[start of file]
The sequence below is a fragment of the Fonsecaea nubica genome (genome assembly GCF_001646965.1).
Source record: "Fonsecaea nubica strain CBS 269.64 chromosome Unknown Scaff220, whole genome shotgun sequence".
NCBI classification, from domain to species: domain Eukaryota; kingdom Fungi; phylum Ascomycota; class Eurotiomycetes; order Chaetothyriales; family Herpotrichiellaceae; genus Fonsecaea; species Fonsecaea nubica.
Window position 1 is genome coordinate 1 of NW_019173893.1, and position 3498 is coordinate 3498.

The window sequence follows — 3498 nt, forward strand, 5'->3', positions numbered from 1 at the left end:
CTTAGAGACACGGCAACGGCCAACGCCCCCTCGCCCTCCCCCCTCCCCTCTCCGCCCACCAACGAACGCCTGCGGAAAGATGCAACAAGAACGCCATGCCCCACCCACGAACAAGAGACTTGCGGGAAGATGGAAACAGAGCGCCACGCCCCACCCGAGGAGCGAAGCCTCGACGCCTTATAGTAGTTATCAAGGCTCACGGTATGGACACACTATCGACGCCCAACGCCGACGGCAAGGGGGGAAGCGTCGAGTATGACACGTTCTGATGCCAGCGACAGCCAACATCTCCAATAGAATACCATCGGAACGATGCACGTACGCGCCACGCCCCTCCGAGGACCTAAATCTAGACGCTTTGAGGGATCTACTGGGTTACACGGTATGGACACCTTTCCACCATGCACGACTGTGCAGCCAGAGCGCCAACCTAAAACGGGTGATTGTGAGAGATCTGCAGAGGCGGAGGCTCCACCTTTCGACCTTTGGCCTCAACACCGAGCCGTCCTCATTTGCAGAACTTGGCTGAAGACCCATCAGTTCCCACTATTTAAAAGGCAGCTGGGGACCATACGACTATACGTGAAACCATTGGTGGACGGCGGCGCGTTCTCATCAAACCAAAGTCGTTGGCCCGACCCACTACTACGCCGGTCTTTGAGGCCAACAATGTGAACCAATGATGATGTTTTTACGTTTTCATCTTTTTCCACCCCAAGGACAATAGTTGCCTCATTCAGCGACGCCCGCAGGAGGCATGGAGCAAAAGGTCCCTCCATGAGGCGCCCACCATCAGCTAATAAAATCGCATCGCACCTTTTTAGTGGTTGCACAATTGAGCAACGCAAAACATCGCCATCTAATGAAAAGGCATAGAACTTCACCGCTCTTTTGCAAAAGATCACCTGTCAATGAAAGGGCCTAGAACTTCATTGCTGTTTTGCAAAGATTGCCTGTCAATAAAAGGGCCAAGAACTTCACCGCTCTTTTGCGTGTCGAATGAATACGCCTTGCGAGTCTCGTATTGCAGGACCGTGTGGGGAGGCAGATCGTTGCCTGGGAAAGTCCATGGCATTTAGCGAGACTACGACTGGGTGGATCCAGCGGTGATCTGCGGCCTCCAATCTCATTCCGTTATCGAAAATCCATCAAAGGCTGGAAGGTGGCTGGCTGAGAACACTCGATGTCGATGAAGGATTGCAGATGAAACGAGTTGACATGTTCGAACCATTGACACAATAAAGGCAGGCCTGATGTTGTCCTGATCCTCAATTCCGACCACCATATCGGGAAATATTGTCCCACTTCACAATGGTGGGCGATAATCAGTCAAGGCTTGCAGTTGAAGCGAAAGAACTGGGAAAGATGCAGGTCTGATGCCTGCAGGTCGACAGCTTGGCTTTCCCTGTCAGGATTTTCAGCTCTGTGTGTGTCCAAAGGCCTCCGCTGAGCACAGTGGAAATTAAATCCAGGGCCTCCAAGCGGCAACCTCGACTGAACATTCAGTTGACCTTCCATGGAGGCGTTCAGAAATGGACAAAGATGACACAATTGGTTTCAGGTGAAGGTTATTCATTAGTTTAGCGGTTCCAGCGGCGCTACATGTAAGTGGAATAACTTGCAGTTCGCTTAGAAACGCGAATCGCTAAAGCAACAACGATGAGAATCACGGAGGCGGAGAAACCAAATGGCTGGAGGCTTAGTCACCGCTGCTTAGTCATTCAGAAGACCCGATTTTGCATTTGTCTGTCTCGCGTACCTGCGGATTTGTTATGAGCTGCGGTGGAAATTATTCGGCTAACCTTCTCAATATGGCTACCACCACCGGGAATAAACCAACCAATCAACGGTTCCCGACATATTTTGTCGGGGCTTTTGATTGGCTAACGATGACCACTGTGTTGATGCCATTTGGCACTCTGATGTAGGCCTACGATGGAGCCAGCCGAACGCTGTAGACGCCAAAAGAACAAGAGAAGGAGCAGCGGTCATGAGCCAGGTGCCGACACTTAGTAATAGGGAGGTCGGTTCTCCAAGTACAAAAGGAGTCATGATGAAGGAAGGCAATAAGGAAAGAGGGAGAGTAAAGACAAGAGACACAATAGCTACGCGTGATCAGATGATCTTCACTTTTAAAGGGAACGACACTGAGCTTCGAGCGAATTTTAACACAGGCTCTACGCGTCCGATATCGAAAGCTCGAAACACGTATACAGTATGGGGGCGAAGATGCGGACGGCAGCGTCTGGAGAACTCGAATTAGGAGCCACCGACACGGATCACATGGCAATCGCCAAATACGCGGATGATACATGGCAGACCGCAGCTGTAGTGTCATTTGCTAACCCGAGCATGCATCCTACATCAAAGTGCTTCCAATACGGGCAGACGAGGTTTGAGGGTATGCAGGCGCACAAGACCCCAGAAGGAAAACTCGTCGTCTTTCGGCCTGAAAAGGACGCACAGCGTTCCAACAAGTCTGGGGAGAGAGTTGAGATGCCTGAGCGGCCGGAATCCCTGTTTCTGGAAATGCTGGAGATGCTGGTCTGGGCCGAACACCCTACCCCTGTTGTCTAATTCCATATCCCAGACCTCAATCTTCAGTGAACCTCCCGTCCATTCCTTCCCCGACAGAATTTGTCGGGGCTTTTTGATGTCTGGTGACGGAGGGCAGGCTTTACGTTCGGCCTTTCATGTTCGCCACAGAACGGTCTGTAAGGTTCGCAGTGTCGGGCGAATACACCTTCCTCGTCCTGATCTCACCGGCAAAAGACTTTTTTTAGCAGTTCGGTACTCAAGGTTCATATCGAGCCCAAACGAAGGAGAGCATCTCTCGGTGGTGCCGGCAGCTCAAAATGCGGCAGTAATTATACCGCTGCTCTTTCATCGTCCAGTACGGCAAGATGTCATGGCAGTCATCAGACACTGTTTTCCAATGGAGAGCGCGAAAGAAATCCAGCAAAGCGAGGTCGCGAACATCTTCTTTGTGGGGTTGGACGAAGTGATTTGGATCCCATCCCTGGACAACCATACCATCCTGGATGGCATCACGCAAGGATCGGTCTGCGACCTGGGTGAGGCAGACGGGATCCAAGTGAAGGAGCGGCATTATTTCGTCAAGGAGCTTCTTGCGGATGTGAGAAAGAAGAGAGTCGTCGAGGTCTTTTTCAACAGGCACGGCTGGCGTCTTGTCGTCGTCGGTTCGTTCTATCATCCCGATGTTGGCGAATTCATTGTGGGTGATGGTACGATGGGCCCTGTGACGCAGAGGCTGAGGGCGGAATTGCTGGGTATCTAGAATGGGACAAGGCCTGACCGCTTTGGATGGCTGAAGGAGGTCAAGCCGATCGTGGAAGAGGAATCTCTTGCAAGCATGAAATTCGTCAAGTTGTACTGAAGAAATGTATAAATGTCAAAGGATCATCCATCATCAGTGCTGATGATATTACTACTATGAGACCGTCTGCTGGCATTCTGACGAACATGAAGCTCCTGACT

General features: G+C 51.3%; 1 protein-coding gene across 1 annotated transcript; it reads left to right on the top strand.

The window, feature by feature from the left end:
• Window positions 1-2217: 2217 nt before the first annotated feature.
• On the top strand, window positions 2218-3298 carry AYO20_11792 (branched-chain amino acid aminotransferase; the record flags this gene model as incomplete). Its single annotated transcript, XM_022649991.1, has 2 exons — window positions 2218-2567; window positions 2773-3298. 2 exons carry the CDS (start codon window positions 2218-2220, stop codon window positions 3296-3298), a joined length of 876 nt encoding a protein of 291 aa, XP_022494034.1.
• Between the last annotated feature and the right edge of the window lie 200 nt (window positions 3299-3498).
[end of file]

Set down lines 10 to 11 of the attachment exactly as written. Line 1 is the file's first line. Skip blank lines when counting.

• On the top strand, window positions 2218-3298 carry AYO20_11792 (branched-chain amino acid aminotransferase; the record flags this gene model as incomplete). Its single annotated transcript, XM_022649991.1, has 2 exons — window positions 2218-2567; window positions 2773-3298. 2 exons carry the CDS (start codon window positions 2218-2220, stop codon window positions 3296-3298), a joined length of 876 nt encoding a protein of 291 aa, XP_022494034.1.
• Between the last annotated feature and the right edge of the window lie 200 nt (window positions 3299-3498).